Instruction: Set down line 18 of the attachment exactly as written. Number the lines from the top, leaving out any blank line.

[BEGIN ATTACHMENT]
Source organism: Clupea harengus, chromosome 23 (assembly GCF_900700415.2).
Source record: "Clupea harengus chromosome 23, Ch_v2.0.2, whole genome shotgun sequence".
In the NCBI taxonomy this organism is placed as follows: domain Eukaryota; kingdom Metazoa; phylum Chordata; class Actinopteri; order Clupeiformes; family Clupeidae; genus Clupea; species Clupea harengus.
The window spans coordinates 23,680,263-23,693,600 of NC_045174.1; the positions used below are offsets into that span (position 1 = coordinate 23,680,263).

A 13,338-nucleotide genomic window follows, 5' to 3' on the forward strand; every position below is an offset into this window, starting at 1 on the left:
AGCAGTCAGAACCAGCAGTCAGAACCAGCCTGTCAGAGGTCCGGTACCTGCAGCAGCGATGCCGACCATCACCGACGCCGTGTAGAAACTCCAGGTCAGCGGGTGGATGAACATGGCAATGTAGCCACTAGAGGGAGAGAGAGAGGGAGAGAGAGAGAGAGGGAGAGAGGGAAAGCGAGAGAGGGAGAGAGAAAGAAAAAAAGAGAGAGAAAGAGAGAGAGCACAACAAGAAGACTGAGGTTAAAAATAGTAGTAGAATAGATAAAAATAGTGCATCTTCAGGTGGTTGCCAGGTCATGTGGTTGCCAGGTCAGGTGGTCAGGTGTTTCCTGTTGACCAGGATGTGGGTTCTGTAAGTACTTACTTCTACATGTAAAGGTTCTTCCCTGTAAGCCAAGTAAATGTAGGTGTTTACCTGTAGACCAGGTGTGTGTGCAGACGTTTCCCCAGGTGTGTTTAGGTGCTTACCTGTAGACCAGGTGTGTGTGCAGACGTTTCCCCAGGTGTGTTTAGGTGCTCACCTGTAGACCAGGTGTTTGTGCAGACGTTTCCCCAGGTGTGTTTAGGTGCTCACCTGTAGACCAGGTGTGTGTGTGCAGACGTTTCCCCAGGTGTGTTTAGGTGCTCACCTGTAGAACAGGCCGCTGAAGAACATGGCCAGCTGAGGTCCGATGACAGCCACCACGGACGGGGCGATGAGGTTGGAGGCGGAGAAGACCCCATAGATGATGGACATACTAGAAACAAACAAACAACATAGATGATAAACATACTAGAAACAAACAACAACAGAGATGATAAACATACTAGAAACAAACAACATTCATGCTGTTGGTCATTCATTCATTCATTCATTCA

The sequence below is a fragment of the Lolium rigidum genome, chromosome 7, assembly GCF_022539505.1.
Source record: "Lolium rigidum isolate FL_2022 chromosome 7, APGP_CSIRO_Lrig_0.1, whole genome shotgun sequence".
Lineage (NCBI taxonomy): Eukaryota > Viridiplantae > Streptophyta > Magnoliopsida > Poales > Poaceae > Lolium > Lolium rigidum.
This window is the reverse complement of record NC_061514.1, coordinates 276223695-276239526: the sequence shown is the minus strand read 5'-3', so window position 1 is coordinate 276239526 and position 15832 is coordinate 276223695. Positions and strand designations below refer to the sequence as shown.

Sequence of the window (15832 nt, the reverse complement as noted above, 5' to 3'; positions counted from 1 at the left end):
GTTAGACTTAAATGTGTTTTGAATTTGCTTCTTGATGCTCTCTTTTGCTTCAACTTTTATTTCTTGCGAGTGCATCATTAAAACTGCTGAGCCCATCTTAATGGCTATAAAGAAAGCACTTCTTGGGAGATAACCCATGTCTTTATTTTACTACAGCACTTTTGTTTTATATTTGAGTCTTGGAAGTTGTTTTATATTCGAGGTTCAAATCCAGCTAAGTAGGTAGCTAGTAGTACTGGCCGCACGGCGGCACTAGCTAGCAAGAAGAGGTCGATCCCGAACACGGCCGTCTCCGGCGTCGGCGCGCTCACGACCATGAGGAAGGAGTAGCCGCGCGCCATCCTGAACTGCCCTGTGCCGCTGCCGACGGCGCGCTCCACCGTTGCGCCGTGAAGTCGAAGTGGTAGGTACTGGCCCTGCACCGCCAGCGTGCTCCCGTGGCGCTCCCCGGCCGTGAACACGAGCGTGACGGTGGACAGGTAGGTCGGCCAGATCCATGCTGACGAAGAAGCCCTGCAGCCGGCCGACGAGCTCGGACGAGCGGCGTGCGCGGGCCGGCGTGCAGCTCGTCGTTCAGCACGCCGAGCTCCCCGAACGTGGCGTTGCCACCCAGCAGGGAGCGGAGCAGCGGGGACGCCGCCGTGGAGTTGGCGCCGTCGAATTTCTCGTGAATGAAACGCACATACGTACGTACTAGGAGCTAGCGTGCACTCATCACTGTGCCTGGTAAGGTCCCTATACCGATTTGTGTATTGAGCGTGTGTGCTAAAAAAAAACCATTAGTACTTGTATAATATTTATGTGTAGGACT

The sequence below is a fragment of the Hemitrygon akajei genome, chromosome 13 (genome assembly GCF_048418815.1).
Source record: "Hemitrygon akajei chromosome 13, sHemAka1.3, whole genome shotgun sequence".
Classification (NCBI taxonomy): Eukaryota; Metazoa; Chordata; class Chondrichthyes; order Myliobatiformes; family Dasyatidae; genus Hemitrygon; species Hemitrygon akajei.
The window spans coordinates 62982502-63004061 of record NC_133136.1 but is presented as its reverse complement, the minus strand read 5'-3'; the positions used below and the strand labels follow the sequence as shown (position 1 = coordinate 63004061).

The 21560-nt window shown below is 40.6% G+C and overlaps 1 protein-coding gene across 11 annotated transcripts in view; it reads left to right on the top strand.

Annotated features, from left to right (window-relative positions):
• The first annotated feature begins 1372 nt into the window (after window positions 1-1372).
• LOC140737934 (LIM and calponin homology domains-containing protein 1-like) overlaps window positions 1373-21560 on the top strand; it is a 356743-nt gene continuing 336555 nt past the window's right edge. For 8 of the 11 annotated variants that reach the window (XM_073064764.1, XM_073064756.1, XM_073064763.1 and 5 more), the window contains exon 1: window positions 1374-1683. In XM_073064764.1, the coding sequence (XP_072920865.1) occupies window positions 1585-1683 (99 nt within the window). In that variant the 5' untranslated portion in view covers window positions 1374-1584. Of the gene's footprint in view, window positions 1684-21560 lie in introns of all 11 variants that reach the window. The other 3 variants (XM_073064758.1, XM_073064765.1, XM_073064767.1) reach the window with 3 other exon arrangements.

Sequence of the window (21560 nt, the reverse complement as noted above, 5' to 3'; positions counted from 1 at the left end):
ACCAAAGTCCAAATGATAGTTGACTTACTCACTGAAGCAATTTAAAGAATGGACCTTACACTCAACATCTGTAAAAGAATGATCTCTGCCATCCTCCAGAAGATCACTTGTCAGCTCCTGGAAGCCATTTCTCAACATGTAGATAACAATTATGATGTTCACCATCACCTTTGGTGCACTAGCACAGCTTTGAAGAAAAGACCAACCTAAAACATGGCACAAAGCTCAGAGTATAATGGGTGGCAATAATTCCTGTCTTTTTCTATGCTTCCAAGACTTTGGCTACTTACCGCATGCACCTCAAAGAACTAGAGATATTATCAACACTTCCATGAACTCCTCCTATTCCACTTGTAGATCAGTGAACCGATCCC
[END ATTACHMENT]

Annotated features, from left to right (window-relative positions):